The Last King of Scotland (2006)
Forest Whitaker: Idi Amin
Idi Amin : You are British?
Nicholas Garrigan : Scottish. I am Scottish.
Idi Amin : Scottish? Ha! Ha! Why didn't you say so?... Great soldiers. Very brave. And good people. Completely. Let me tell you, if I could be anything instead of a Ugandan, I would be a Scot.
Nicholas Garrigan : Right... Really?
Idi Amin : He. Except for the red hair, which I'm sure is attractive to your women, but which we Africans, we find is quite disgusting.
Idi Amin : You promised to me you would help me build a new Uganda. You swore an oath.
Nicholas Garrigan : The oath is... erm... it's, it's a doctor's oath of confidentiallity; we all take it. It's got nothing to do with Uganda.
Idi Amin : Huh? Nothing? Nothing comes from nothing. You have a conscience, I know you do. That is why you came here in the first place. Or are you like all the other British. Just here to fuck and to take away? No? Why else would I trust you with my family? You are like my own son.
Nicholas Garrigan : My name is Nicholas Garrigan, and I'm from Scotland. I need to go home now.
Idi Amin : Your home... is here.
Idi Amin : Look at you. Is there one thing you have done that is good? Did you think this was all a game? 'I will go to Africa and I will play the white man with the natives.' Is that what you thought? We are not a game, Nicholas. We are real. This room here, it is real. I think your death will be the first real thing that has happened to you.
Idi Amin : I want you to tell me what to do.
Nicholas Garrigan : You want ME to tell YOU what to do?
Idi Amin : Yes, you are my advisor. You are the only one I can trust in here. You should have told me not to throw the Asians out, in the first place.
Nicholas Garrigan : I DID!
Idi Amin : But you did not persuade me, Nicholas. You did not persuade me!
Idi Amin : They take you to a tree and hang you by your skin. Each time you scream the evil comes out of you. Sometimes, it can take three days for your evil to be spent. Pull him up.
Idi Amin : I am the father of this nation, Nicholas. And you have most... grossly... offended your father.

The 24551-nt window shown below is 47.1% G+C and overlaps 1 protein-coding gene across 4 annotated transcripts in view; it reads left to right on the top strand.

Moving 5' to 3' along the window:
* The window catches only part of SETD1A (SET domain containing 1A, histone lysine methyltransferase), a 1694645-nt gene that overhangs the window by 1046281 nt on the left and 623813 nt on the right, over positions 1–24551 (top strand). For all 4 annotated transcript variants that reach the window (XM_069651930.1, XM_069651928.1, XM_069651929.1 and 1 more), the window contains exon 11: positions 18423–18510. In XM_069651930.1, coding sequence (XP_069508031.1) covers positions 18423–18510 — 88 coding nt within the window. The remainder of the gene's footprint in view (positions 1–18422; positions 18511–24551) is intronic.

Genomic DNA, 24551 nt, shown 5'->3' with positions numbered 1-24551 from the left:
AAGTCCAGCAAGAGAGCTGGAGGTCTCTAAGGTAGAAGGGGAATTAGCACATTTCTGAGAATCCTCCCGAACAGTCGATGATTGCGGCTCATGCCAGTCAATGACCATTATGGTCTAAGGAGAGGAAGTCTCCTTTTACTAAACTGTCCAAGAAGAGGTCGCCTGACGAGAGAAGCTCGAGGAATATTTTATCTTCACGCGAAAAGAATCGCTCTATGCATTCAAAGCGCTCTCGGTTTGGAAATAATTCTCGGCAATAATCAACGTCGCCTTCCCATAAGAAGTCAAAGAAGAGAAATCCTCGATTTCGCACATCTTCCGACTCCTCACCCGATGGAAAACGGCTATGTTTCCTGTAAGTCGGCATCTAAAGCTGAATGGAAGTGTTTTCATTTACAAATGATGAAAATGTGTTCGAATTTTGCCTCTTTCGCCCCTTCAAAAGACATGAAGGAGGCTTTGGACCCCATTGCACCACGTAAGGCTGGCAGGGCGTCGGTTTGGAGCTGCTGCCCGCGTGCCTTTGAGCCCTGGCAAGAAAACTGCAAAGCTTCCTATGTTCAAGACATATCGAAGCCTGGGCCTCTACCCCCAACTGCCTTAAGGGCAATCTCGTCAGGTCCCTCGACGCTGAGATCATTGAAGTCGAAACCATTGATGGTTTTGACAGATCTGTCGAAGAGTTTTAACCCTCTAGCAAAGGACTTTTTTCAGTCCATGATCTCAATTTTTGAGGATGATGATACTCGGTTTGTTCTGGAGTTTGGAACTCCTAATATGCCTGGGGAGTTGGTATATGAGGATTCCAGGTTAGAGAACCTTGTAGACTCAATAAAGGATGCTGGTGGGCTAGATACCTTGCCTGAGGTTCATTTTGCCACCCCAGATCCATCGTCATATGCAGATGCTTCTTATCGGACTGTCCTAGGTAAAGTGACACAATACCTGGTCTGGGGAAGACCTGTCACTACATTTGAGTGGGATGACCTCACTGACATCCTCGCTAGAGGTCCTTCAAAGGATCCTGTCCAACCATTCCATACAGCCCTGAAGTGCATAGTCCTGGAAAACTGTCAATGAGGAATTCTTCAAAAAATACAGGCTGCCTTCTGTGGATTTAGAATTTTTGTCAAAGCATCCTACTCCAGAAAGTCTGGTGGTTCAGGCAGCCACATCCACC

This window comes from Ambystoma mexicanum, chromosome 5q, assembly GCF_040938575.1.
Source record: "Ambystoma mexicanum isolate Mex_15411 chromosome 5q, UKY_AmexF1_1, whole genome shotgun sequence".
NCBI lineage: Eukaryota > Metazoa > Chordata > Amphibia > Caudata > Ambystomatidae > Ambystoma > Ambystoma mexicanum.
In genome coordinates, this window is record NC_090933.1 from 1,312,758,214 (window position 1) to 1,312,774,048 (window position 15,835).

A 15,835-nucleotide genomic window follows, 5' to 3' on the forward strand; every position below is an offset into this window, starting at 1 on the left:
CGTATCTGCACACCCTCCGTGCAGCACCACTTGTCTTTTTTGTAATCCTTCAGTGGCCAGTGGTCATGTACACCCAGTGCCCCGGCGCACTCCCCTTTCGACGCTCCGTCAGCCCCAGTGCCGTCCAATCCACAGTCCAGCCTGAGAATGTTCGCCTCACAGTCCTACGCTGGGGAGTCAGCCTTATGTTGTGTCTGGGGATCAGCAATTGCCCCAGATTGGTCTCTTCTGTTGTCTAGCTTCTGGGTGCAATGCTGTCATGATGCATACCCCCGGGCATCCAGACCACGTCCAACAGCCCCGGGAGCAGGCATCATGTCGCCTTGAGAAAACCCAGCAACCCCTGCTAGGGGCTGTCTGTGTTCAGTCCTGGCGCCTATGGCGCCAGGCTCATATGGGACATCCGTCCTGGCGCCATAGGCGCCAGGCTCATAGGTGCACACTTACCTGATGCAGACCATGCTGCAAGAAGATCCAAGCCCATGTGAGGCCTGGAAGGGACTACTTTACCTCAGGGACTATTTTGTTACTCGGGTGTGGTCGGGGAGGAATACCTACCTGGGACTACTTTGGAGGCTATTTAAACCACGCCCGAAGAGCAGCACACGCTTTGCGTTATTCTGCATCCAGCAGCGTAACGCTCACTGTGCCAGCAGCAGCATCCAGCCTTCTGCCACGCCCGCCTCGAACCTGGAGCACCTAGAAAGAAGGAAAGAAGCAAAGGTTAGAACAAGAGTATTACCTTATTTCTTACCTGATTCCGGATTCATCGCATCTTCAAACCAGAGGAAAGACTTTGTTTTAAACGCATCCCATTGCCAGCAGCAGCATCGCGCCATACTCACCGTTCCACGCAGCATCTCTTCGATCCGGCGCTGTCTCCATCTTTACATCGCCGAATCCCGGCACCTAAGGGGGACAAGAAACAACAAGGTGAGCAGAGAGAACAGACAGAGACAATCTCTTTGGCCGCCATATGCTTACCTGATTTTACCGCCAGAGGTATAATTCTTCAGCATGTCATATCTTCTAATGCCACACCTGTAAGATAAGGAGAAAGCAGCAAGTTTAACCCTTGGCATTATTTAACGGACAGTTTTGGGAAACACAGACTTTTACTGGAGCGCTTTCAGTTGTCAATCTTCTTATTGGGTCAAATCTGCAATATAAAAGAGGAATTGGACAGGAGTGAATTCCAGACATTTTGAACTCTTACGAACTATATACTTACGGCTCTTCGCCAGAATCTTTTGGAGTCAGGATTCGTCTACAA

Idi Amin : You see. You are a doctor and a philosopher. Yes, I do have a good life now. Please, please. Sit here. I come from a very poor family, I think you should know this. My father left me when I was a child. The British Army; became my home. They took me as a cleaner, in the kitchens, cleaning pots. They used to beat me.
Idi Amin : "Beat this wall, Amin." "Dig the latreen, Amin." And now, here I am. The President of Uganda. And who put me here, huh? It was the British.
Idi Amin : I am ashamed that you saw me like that. I was frightened.
Nicholas Garrigan : I'm a doctor. Everything that passes between us is confidential. Ok? I've taken an oath.
Idi Amin : But a man that shows fear... he is weak, and he is a slave.
Nicholas Garrigan : Well... if you're afraid of dying, shows you have a life worth keeping.
Idi Amin : Before I forget, I need to ask you a favor.
Nicholas Garrigan : Anything.
Idi Amin : I will be in Libya next week, and I need you to attend a meeting in my place.
Nicholas Garrigan : What kind of meeting?
Idi Amin : A simple matter of taste and common sense. I cannot think of anyone better than you.
Idi Amin : [to crowd at rally] I know who you are and what you are. I am you!
Idi Amin : What you need, is to have some fun.
Idi Amin : Because many of the people who, uh, broke relations with Israel, they are not only Muslims, they are also Christians. This particular certain point is very important...
[interrupted by minister]
Idi Amin : You see, Jonah? This is the sort of man a president needs around him. Someone who is not afraid to speak his mind.